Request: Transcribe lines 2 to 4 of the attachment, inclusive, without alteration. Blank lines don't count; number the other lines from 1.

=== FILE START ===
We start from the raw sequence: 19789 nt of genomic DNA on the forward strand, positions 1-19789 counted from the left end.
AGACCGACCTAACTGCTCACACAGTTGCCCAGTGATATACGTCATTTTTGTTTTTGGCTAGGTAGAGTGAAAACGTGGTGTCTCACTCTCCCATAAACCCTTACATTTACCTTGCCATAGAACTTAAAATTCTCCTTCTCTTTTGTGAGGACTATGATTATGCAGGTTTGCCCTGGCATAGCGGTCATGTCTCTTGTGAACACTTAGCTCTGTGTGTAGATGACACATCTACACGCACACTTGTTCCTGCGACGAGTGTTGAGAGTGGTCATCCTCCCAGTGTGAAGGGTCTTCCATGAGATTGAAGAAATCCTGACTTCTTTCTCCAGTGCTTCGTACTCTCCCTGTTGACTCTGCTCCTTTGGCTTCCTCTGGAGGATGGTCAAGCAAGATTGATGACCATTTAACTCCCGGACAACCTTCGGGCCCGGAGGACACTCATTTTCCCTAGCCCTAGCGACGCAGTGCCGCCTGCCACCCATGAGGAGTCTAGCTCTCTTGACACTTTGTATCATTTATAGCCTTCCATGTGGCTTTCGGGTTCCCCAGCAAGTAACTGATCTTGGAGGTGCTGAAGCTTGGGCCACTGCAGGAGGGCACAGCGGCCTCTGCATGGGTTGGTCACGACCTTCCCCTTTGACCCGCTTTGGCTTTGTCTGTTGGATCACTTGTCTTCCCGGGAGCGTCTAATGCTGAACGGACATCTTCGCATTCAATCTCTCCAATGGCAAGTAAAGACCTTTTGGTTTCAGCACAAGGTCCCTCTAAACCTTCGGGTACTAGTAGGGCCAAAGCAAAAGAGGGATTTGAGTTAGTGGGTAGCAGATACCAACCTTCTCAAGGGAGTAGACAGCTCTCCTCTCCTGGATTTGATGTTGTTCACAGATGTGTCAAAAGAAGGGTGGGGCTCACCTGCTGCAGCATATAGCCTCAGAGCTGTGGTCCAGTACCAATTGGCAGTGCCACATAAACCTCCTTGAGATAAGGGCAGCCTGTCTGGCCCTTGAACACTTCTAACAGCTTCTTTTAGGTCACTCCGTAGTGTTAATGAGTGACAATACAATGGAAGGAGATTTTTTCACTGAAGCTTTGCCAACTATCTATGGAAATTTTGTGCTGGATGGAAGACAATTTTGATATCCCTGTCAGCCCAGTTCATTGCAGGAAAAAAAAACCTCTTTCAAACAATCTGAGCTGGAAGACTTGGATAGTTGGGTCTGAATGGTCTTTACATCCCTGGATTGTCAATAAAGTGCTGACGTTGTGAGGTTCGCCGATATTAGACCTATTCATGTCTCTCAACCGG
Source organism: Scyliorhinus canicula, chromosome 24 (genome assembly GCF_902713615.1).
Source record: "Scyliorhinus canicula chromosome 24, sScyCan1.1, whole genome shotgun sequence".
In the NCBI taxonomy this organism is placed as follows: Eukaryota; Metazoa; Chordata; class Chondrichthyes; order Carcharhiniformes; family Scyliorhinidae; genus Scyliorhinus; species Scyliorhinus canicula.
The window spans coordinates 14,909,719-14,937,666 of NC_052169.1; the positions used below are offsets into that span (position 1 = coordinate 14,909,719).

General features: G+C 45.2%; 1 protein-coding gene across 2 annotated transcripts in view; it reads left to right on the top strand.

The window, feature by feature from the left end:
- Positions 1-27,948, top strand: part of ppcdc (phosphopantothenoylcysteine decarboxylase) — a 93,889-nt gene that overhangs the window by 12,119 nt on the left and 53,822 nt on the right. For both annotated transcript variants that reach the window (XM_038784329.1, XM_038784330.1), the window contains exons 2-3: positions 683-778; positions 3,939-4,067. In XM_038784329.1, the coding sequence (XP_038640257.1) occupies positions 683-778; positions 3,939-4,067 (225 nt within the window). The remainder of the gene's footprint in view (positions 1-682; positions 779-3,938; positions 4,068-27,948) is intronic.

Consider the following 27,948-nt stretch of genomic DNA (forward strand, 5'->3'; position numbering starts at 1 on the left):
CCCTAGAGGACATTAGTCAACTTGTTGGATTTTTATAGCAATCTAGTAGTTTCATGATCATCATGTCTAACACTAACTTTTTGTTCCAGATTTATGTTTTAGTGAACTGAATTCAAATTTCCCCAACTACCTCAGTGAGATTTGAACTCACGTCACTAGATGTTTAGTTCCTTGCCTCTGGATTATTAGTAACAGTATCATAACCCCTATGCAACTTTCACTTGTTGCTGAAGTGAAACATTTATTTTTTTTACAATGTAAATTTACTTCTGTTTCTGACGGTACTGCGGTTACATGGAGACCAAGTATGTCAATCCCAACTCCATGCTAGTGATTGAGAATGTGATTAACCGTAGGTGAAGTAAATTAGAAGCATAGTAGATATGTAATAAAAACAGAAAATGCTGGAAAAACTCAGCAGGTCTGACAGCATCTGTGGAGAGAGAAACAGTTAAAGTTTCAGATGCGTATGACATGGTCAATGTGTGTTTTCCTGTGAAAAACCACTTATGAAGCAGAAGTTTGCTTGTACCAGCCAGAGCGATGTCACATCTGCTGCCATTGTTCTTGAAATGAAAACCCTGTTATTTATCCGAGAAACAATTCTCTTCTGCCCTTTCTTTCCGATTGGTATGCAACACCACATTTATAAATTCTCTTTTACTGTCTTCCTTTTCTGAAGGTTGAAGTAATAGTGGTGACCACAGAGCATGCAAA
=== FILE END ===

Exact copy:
AGACCGACCTAACTGCTCACACAGTTGCCCAGTGATATACGTCATTTTTGTTTTTGGCTAGGTAGAGTGAAAACGTGGTGTCTCACTCTCCCATAAACCCTTACATTTACCTTGCCATAGAACTTAAAATTCTCCTTCTCTTTTGTGAGGACTATGATTATGCAGGTTTGCCCTGGCATAGCGGTCATGTCTCTTGTGAACACTTAGCTCTGTGTGTAGATGACACATCTACACGCACACTTGTTCCTGCGACGAGTGTTGAGAGTGGTCATCCTCCCAGTGTGAAGGGTCTTCCATGAGATTGAAGAAATCCTGACTTCTTTCTCCAGTGCTTCGTACTCTCCCTGTTGACTCTGCTCCTTTGGCTTCCTCTGGAGGATGGTCAAGCAAGATTGATGACCATTTAACTCCCGGACAACCTTCGGGCCCGGAGGACACTCATTTTCCCTAGCCCTAGCGACGCAGTGCCGCCTGCCACCCATGAGGAGTCTAGCTCTCTTGACACTTTGTATCATTTATAGCCTTCCATGTGGCTTTCGGGTTCCCCAGCAAGTAACTGATCTTGGAGGTGCTGAAGCTTGGGCCACTGCAGGAGGGCACAGCGGCCTCTGCATGGGTTGGTCACGACCTTCCCCTTTGACCCGCTTTGGCTTTGTCTGTTGGATCACTTGTCTTCCCGGGAGCGTCTAATGCTGAACGGACATCTTCGCATTCAATCTCTCCAATGGCAAGTAAAGACCTTTTGGTTTCAGCACAAGGTCCCTCTAAACCTTCGGGTACTAGTAGGGCCAAAGCAAAAGAGGGATTTGAGTTAGTGGGTAGCAGATACCAACCTTCTCAAGGGAGTAGACAGCTCTCCTCTCCTGGATTTGATGTTGTTCACAGATGTGTCAAAAGAAGGGTGGGGCTCACCTGCTGCAGCATATAGCCTCAGAGCTGTGGTCCAGTACCAATTGGCAGTGCCACATAAACCTCCTTGAGATAAGGGCAGCCTGTCTGGCCCTTGAACACTTCTAACAGCTTCTTTTAGGTCACTCCGTAGTGTTAATGAGTGACAATACAATGGAAGGAGATTTTTTCACTGAAGCTTTGCCAACTATCTATGGAAATTTTGTGCTGGATGGAAGACAATTTTGATATCCCTGTCAGCCCAGTTCATTGCAGGAAAAAAAAACCTCTTTCAAACAATCTGAGCTGGAAGACTTGGATAGTTGGGTCTGAATGGTCTTTACATCCCTGGATTGTCAATAAAGTGCTGACGTTGTGAGGTTCGCCGATATTAGACCTATTCATGTCTCTCAACCGG
Source organism: Scyliorhinus canicula, chromosome 24 (genome assembly GCF_902713615.1).
Source record: "Scyliorhinus canicula chromosome 24, sScyCan1.1, whole genome shotgun sequence".